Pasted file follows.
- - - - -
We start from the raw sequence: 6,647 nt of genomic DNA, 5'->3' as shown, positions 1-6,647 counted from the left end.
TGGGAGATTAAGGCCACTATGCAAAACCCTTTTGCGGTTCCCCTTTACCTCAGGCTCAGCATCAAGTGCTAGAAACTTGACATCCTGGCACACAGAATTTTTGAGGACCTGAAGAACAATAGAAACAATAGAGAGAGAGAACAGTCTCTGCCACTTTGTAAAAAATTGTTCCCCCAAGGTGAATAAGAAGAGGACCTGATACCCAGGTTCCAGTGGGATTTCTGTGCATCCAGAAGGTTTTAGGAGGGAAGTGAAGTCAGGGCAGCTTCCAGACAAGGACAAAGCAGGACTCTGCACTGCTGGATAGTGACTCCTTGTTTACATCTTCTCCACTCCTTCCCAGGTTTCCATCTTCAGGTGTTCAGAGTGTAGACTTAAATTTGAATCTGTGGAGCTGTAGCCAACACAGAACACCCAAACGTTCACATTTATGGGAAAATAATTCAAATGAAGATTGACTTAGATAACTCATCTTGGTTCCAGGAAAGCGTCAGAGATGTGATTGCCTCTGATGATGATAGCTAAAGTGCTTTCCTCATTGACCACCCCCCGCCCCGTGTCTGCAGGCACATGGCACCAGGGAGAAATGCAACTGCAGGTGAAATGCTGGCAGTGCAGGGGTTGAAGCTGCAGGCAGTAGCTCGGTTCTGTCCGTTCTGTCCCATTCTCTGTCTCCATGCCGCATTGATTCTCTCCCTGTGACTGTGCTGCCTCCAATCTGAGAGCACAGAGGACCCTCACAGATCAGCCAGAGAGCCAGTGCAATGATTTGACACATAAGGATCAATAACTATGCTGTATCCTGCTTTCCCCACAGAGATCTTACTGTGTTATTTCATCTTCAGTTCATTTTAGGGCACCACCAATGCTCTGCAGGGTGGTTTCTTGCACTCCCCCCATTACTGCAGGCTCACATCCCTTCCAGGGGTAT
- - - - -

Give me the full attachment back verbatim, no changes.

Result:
We start from the raw sequence: 6,647 nt of genomic DNA, 5'->3' as shown, positions 1-6,647 counted from the left end.
TGGGAGATTAAGGCCACTATGCAAAACCCTTTTGCGGTTCCCCTTTACCTCAGGCTCAGCATCAAGTGCTAGAAACTTGACATCCTGGCACACAGAATTTTTGAGGACCTGAAGAACAATAGAAACAATAGAGAGAGAGAACAGTCTCTGCCACTTTGTAAAAAATTGTTCCCCCAAGGTGAATAAGAAGAGGACCTGATACCCAGGTTCCAGTGGGATTTCTGTGCATCCAGAAGGTTTTAGGAGGGAAGTGAAGTCAGGGCAGCTTCCAGACAAGGACAAAGCAGGACTCTGCACTGCTGGATAGTGACTCCTTGTTTACATCTTCTCCACTCCTTCCCAGGTTTCCATCTTCAGGTGTTCAGAGTGTAGACTTAAATTTGAATCTGTGGAGCTGTAGCCAACACAGAACACCCAAACGTTCACATTTATGGGAAAATAATTCAAATGAAGATTGACTTAGATAACTCATCTTGGTTCCAGGAAAGCGTCAGAGATGTGATTGCCTCTGATGATGATAGCTAAAGTGCTTTCCTCATTGACCACCCCCCGCCCCGTGTCTGCAGGCACATGGCACCAGGGAGAAATGCAACTGCAGGTGAAATGCTGGCAGTGCAGGGGTTGAAGCTGCAGGCAGTAGCTCGGTTCTGTCCGTTCTGTCCCATTCTCTGTCTCCATGCCGCATTGATTCTCTCCCTGTGACTGTGCTGCCTCCAATCTGAGAGCACAGAGGACCCTCACAGATCAGCCAGAGAGCCAGTGCAATGATTTGACACATAAGGATCAATAACTATGCTGTATCCTGCTTTCCCCACAGAGATCTTACTGTGTTATTTCATCTTCAGTTCATTTTAGGGCACCACCAATGCTCTGCAGGGTGGTTTCTTGCACTCCCCCCATTACTGCAGGCTCACATCCCTTCCAGGGGTAT